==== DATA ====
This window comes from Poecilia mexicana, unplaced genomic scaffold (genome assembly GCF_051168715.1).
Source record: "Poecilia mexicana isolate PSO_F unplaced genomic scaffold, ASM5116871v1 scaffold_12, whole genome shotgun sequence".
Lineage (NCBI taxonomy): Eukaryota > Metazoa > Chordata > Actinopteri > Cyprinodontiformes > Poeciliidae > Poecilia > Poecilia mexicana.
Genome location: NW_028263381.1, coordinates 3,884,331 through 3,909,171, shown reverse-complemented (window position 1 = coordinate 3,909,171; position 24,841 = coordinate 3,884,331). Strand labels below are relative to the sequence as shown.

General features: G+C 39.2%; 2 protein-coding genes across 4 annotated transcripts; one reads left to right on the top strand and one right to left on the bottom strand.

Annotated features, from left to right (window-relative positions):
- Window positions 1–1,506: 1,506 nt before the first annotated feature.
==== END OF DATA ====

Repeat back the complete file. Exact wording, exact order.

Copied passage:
This window comes from Poecilia mexicana, unplaced genomic scaffold (genome assembly GCF_051168715.1).
Source record: "Poecilia mexicana isolate PSO_F unplaced genomic scaffold, ASM5116871v1 scaffold_12, whole genome shotgun sequence".
Lineage (NCBI taxonomy): Eukaryota > Metazoa > Chordata > Actinopteri > Cyprinodontiformes > Poeciliidae > Poecilia > Poecilia mexicana.
Genome location: NW_028263381.1, coordinates 3,884,331 through 3,909,171, shown reverse-complemented (window position 1 = coordinate 3,909,171; position 24,841 = coordinate 3,884,331). Strand labels below are relative to the sequence as shown.

General features: G+C 39.2%; 2 protein-coding genes across 4 annotated transcripts; one reads left to right on the top strand and one right to left on the bottom strand.

Annotated features, from left to right (window-relative positions):
- Window positions 1–1,506: 1,506 nt before the first annotated feature.